I recently returned from Boston BIOMEDevice, where I gave a Learning Lab presentation on electro-medical device basic safety and achieving compliance with IEC 60601. For those who couldn’t attend, here are highlights from Day 1 of the Learning Lab event.
Human factors and usability:
This session was packed with useful information on usability engineering, ideal for those from an engineering background new to medical device development. Remember, FDA no longer considers “user error” as an acceptable root cause. Every effort must be made to identify workflow, frequently used function, foreseeable misuse and routine violations (where the operator knows what they are doing is wrong, but does it anyway), and address or mitigate to prevent unacceptable risk of harm to the patient or operator.
In particular, the goals of the session were to understand:
- The practical application and documentation of two essential Human Factors Engineering activities: task analysis and use error analysis;
- The inputs to a task analysis and a use error analysis;
- The influence of the task analysis and use error analysis on subsequent Human Factors Engineering activities;
- The relationship between Human Factors Engineering and other engineering activities; and
- The value of Human Factors Engineering to the design process and the regulatory compliance process.
It seems 3-D printing is everywhere now – from hobbyist and maker conventions to paper and staples office suppliers, so why not medical devices? We noted recently that surgeons are already using CT and MRI scan data to build 3-D printed hearts to understand and practice on congenital abnormalities in children. Four presentations extended this scope of 3-D printing to building non-functional and functional prototypes for evaluation.
In addition, substantial progress is being made in the area of high temperature polymer printing, and the grand prize: printed electronics with printed substrates and polymer structural housing.
Medical device sensors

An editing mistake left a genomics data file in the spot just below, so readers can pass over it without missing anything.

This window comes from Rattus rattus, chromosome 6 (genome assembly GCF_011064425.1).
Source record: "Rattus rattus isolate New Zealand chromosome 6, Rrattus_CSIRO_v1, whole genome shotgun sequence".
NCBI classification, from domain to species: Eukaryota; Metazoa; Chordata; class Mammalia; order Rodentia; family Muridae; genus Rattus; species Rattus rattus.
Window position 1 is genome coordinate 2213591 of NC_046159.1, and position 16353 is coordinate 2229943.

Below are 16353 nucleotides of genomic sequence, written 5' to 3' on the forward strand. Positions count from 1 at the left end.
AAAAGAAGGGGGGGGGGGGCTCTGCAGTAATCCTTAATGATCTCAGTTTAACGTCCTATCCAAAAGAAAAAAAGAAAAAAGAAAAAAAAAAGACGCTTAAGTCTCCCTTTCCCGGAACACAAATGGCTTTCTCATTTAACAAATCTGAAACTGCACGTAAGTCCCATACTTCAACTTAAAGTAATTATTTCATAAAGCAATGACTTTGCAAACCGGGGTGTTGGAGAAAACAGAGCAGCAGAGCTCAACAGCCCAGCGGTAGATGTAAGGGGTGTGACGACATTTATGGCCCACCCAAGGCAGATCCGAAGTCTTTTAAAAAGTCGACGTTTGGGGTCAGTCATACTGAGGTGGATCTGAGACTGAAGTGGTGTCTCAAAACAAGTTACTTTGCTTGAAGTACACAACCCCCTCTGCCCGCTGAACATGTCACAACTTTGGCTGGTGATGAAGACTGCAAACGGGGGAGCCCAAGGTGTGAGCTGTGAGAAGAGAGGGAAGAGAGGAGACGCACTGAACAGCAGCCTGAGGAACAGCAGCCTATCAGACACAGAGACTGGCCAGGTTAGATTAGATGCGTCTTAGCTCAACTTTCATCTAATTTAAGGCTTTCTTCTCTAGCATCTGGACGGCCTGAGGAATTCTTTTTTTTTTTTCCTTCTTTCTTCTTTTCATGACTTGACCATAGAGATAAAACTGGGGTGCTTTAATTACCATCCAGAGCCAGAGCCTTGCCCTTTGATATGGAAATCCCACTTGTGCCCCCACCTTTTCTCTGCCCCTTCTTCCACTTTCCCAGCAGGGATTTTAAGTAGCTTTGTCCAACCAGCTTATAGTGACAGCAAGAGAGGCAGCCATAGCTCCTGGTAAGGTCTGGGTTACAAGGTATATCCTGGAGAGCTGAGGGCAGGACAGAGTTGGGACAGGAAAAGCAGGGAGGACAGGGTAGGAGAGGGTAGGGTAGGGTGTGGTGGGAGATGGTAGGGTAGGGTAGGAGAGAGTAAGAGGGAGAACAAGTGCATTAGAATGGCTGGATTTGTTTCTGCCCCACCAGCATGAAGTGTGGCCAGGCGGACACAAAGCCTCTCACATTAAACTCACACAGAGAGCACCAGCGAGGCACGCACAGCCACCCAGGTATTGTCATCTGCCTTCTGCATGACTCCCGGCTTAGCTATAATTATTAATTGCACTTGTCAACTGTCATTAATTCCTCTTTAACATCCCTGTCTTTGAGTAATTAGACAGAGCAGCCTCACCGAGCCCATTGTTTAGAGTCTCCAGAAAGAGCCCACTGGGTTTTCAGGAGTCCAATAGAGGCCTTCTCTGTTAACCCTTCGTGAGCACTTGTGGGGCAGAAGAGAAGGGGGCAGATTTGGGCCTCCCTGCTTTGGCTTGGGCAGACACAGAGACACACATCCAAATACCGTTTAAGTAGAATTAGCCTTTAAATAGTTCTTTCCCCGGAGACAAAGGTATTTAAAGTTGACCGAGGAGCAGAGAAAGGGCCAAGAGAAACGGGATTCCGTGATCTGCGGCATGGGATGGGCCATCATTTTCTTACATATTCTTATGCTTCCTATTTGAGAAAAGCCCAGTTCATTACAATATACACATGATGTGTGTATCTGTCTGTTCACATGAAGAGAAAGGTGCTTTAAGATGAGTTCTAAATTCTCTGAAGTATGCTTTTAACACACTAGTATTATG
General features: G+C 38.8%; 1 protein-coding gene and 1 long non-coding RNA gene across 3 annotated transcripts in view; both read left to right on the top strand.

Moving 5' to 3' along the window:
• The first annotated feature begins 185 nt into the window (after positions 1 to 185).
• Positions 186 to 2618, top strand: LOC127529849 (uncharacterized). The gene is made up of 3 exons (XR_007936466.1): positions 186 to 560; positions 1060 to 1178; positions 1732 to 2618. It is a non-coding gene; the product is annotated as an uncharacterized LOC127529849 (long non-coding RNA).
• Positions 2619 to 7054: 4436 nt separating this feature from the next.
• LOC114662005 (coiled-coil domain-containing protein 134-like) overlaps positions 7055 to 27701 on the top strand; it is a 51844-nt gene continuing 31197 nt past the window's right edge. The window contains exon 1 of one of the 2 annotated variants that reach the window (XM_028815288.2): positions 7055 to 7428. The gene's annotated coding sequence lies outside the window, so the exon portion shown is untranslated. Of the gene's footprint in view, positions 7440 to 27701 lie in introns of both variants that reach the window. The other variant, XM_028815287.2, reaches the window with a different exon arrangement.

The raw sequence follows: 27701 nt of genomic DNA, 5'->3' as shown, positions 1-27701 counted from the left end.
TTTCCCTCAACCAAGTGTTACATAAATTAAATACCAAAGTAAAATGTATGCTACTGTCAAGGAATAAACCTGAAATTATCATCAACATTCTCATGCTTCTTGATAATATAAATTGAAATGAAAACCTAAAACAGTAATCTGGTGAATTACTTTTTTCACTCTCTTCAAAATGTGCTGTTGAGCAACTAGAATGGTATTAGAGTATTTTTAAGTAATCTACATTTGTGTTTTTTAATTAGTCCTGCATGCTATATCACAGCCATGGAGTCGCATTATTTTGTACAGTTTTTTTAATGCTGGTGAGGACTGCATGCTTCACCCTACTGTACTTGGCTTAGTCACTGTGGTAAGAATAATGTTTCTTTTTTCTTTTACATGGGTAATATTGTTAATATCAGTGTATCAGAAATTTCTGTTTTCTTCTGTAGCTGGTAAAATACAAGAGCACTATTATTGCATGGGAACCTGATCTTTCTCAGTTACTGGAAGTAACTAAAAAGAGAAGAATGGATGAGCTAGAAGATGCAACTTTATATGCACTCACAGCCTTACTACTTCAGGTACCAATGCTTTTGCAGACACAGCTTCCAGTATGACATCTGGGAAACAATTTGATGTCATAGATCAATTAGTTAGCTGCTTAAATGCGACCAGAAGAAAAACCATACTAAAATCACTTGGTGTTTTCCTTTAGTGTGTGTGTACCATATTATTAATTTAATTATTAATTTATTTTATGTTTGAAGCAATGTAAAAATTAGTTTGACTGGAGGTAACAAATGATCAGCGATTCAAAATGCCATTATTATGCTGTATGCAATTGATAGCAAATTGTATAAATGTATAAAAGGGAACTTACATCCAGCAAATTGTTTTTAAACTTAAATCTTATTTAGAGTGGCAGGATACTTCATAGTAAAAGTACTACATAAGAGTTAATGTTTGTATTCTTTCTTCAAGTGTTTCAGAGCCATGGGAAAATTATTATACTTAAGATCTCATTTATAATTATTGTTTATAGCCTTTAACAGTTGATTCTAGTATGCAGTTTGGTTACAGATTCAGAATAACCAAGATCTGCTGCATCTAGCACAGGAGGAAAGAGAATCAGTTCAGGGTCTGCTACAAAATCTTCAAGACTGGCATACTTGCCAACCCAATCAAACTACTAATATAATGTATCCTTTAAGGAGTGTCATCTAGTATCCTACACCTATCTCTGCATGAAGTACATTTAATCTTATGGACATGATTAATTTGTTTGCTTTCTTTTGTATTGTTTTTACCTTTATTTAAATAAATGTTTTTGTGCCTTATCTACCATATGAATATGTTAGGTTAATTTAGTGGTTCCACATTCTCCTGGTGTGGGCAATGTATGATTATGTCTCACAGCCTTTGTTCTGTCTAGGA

A discussion of the innovation being made in implantable sensors. The diabetes pandemic has prompted lots of innovative work in the area of artificial pancreas, which require an accurate, precise and reliable/long lived glucose sensor. Additionally, the area of MEMs sensors is developing tiny sensors for hitherto unimagined areas.
Battery and power management
Greatbatch, well known in the medical space for developing long life, primary cells for implantable devices, discussed their advances in long-life (10 years without appreciable self-discharge), novel electrode primary cells which are, among other things, MRI compatible, and their efforts in developing primary cells that can be sterilized at 134C. Their new development in rechargeable lithium cells are designed for a 3,000 lifetime. The trade-off being an overall reduced capacity, unlike consumer/laptop cells which are designed for maximum capacity but have a useful life of only 500 cycles.
Greatbatch are also developing lithium cells which can be depleted to zero volts, without damage. Regular rechargeable lithium cells suffer corrosion of the internal terminals (anode/cathode), and cannot be depleted to zero volts and maintain capacity – hence the requirement for Power Control Modules (PCM) in lithium cell packs. Another presentation in this lab discussed the innovation being developed in the area of body power generation – either body movement or temperature differences being used to power implantable or body worn products.
Meeting your electrical safety and quality requirements
The essence of my presentation was that 60601-1 compliance is not just about electrical safety, even though many people in the trade often still think of it that way. To achieve 60601-1 compliance, the developer must address mechanical, structural and environmental factors. The standard also requires following a process to address usability, risk management and software development – the observant of you will have noticed this is pretty much the entire Design History File (DHF).